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Dallying In The Dirt, Issue #292 - The garden is filling with magnificent Iris and I'm in Iris heave
June 05, 2017

To refer to our weather as regular rain would be a huge understatement. There is, however, usually an upside to any situation. Apparently cool damp, actually wet, weather is wonderful for my favourite perennial, Iris. I wander the garden daily amazed at the number of bloom stalks on each and every Iris clump. There will be at least three weeks of amazing blooms and a nice touch of fragrance with them. The task now is to carry blooms around the garden trying to figure out if I have duplicates. I am running out of room for new varieties and that means rooting out those duplicates to create space. I have found three so far and I expect more to show up as later varieties bloom. There are several other clumps that are too big and are developing big gaps and I need to mark those to be dug and divided. The push to do that now is so that I can mark those clumps and take pictures. People are even more eager to accept new Iris when I can show them a picture of what they are receiving. The fact that I haven’t been able to finish all the spring planting leaves me with less time to organize the Iris but I do make sure I have to time to wander and admire them.

This large string trellis is one of my best Vertical Vegetable devices. In mid summer it is covered with Pole Beans and Morning Glories, the Heavenly Blue variety that is one of my favourite annual flowers. It is such a true blue colour. Mother Nature has made this structure somewhat of a greater challenge the last few years. I used to just plant it with little Morning Glory plants and either seeds or plants of the various varieties of Pole Beans that I have grown. Slugs have discovered these little plants and now I spread some slug bait around the newly planted vines. That problem seems solved and now the bunnies have moved in. Interestingly they love to chew down the bean plants but seem to leave the Morning Glories alone. A little temporary fencing is called for to keep the rapacious rabbits at bay. Once the plants are established and growing well the rabbits move on to other delicacies and I can remove the rather ugly bits of fencing.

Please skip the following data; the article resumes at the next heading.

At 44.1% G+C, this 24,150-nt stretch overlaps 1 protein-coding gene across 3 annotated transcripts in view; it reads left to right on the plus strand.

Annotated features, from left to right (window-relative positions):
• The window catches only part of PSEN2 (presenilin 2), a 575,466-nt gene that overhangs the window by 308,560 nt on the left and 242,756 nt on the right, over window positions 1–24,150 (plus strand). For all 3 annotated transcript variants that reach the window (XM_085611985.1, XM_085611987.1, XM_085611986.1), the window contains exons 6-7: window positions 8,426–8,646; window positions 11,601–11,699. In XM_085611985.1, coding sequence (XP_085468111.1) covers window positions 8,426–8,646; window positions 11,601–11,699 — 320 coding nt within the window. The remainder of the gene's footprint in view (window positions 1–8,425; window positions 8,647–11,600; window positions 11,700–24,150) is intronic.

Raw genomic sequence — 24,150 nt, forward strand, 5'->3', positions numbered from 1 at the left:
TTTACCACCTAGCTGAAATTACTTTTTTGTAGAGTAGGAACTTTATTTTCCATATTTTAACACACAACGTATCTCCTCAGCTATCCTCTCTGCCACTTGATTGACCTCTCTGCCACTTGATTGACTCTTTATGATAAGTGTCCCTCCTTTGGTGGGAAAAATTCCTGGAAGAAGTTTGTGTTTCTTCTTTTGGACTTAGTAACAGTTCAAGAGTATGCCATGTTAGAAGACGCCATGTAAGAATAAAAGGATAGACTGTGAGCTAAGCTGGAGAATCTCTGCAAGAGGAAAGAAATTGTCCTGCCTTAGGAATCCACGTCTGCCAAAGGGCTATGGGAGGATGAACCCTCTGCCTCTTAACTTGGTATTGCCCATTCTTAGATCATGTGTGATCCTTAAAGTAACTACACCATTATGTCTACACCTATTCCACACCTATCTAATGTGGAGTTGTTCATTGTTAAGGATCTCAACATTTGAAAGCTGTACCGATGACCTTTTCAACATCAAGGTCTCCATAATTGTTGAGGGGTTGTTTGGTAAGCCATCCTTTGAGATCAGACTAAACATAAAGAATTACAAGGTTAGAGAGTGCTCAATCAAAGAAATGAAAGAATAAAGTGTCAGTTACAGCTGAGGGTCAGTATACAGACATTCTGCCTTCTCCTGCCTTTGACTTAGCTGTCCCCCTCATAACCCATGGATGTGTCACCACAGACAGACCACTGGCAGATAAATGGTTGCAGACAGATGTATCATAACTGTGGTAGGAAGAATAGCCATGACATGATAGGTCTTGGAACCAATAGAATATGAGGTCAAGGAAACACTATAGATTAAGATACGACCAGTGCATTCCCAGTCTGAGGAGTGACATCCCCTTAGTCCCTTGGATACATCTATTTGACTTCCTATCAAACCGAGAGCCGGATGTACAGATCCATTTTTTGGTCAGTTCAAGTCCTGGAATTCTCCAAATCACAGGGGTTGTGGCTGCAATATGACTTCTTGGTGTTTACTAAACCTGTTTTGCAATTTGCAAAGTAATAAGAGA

I have two of these structures and moved one of them to this location in the middle of the front perennial bed this year. Didn’t fence it right away as I thought maybe the bunnies wouldn’t find it. Wrong! It is now fenced and a few new bean seeds planted beside some of the chewed specimens. Thinking that I had successfully solved Mother Nature’s challenges I started to relax. One of the early jobs on these structures is to make sure that the two types of vines find their way onto the string. While checking that I found this. The Morning Glories were starting to wind themselves around the fencing instead of the string. Just another little adjustment, unwinding those vines from the fence and introducing them to the string. That’s what I “love” about gardening, always another challenge to overcome.